Many of the so-called Christian holidays we celebrate today were originally pagan celebrations marking special times / days in the annual cycle of seasons. They were taken over by Christians, or, to be more specific, the Catholic Church, during the second half of the first millennium AD. Here’s why they chose to adapt pagan festivals to suit Christianity.
First, some examples
Before looking at why many pre-Christian celebrations were appropriated by Catholics, let’s take a brief look at some of the main examples of such “acquisitions.”
Easter – The Spring Equinox has been celebrated by many cultures for thousands of years. Known as Osara by the pagans, it was celebrated to mark the arrival of spring (a time of renewal and rebirth) and the renewed fertility of the land. When it was taken over by Christians to mark the crucifixion and resurrection of Christ, some of the “old” traditions were incorporated into the new celebrations.
Painted eggs, for example, originated from a millennial Middle Eastern tradition. The ‘Easter bunny’ is actually the product of confusion about the eggs in the nests (forms) of wild hares in Europe. Wild hares build shapes for their young. Once the young have left the forms, these nests are usually occupied by birds (plovers). Finding the eggs of these birds in the form of hare, the locals believed that they had been left by hares.
Hallowe’en – Taken in the 8th century as’ All Saints’ Eve ‘(November 1 is’ All Saints, or All Saints’ Day), Halloween was celebrated by pagans to mark the beginning of winter and the Year New Celtic. Samhain, as it was and is still known today to modern pagans, is also the night when the souls of people who perished during the year are said to wander among the living. The celebrations were meant to honor the dead and help them on their journey to the afterlife, or the “other world.”
Christmas – On the occasion of the winter solstice (northern hemisphere), pagan Yule celebrations included oranges with cloves and apples in baskets made from evergreen branches and flour-dusted stalks of wheat that children brought and offered as gifts to others persons. The interiors and exteriors of the houses were decorated with ivy and holly in the hope that nature spirits would join in the celebrations. Representing the ‘seeds of the Divine’, mistletoe was also used as decoration.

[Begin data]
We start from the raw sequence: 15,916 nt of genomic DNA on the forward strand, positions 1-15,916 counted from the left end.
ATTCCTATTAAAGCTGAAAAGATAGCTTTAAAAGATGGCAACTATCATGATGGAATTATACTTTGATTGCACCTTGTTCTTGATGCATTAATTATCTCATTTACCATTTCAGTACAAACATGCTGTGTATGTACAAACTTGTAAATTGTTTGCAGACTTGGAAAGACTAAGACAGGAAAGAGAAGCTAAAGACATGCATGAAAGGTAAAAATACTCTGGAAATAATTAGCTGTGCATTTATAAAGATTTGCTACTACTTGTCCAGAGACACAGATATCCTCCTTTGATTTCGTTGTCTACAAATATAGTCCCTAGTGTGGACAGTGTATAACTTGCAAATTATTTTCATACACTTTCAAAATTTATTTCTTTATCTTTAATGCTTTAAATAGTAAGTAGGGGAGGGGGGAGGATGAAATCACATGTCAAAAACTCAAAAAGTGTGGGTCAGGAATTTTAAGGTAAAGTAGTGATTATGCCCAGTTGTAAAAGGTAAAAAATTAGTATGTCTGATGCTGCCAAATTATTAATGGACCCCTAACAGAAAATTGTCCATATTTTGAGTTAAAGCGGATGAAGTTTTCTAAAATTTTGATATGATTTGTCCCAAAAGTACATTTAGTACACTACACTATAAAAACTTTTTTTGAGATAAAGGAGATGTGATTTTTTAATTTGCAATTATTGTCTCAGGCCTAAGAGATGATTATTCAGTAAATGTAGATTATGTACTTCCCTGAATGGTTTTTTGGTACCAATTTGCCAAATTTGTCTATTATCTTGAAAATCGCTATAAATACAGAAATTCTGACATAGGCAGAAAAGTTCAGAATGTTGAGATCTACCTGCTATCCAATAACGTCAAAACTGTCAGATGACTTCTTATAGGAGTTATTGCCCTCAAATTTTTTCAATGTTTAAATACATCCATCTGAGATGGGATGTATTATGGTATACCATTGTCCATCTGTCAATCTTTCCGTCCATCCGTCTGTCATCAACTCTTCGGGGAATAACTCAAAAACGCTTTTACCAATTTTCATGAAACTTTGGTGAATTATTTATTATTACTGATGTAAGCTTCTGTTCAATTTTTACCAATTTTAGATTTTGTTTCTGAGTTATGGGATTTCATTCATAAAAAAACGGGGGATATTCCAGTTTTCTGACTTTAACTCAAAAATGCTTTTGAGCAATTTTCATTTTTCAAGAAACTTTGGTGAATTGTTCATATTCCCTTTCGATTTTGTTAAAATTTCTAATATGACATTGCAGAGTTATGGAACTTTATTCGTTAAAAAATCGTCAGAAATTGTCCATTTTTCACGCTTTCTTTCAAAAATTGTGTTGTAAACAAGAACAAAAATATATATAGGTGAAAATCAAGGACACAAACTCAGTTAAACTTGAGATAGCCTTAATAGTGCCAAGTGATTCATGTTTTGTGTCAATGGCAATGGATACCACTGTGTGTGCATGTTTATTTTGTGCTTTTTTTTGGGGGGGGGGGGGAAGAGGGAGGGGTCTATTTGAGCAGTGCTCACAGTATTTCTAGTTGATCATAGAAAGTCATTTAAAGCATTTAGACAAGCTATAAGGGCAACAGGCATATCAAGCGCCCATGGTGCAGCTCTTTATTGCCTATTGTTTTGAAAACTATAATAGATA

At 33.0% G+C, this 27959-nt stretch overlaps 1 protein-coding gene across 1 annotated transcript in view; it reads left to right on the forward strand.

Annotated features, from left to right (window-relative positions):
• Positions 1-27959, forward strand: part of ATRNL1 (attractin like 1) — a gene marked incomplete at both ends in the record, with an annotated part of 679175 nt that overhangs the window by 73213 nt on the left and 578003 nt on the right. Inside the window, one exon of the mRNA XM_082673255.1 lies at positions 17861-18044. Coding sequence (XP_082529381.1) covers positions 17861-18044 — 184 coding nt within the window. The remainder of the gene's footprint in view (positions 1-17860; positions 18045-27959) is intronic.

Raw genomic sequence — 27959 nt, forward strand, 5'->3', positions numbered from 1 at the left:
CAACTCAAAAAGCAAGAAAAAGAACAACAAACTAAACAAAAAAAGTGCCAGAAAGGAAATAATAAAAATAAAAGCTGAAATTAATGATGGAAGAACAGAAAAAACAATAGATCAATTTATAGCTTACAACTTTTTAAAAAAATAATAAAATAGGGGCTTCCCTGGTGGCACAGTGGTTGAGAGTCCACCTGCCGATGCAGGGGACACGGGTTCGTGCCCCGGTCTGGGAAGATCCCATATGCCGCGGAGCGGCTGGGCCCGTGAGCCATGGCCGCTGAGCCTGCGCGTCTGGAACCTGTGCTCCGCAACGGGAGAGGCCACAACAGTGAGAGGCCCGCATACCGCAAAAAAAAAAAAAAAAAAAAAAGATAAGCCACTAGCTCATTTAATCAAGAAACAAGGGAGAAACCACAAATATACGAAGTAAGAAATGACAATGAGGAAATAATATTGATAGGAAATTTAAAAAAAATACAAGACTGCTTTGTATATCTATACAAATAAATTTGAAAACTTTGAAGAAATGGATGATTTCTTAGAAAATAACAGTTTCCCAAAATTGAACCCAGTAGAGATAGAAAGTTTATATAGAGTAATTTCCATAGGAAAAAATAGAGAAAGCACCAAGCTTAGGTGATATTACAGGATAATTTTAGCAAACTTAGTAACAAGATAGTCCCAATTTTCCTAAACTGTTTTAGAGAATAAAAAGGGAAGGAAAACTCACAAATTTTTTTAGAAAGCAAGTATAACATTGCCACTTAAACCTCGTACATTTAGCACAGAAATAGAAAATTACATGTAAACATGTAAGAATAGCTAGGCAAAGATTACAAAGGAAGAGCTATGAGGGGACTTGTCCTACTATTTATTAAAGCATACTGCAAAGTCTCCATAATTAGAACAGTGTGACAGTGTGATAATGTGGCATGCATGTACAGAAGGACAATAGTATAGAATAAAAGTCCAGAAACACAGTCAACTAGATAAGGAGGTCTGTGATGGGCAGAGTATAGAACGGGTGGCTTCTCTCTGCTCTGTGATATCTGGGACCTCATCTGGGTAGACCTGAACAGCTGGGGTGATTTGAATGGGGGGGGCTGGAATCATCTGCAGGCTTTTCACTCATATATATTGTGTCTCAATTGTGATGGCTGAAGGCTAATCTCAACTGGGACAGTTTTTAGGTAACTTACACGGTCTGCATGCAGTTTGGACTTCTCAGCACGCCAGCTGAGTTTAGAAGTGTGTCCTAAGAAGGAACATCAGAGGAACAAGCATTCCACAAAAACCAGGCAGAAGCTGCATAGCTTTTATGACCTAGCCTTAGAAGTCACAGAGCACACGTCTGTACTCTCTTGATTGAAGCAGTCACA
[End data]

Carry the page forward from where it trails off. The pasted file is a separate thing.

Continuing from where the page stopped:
The tasty Yule logs we have today are a mere shadow of the original ceremonial Yule logs, which had to be collected from the owner’s land or presented as a gift (buying a log was unacceptable). Once the log had been dragged into the fireplace, people decorated it with seasonal greenery, doused it with beer or cider, and dusted it with flour before setting it on fire with a piece of the log from the previous year. After being burned overnight, the log would be allowed to smolder for 12 days before it was finally ceremonially extinguished.
If at first you don’t succeed …
Sometimes adding or changing names did not have the desired effect and additional ‘steps’ had to be taken. The introduction of All Saints’ Day in the 8th century, for example, was far from successful in removing Samhain’s deep-seated symbolism of the ‘traveling dead’. Honoring the saints of some new religion was, after all, something different than honoring the souls of deceased loved ones. To accommodate this, the 9th century added the Day of the Dead (November 2), a day when people pray for the souls of the dead.
Why these festivals were hijacked
When the first missionaries traveled around the world to spread the Christian message, their attempts to eliminate / subdue deeply ingrained native beliefs, traditions, and customs met with understandable resistance. In the 6th century, Pope Gregory I decreed that Catholic missionaries should try to adapt to native / pagan customs to make Christianity more palatable to the natives. Adding new ‘holy days’ or simply renaming special dates in the pagan calendar and incorporating some of the original customs into the way those days were celebrated made it easier for missionaries to convert natives to Christianity.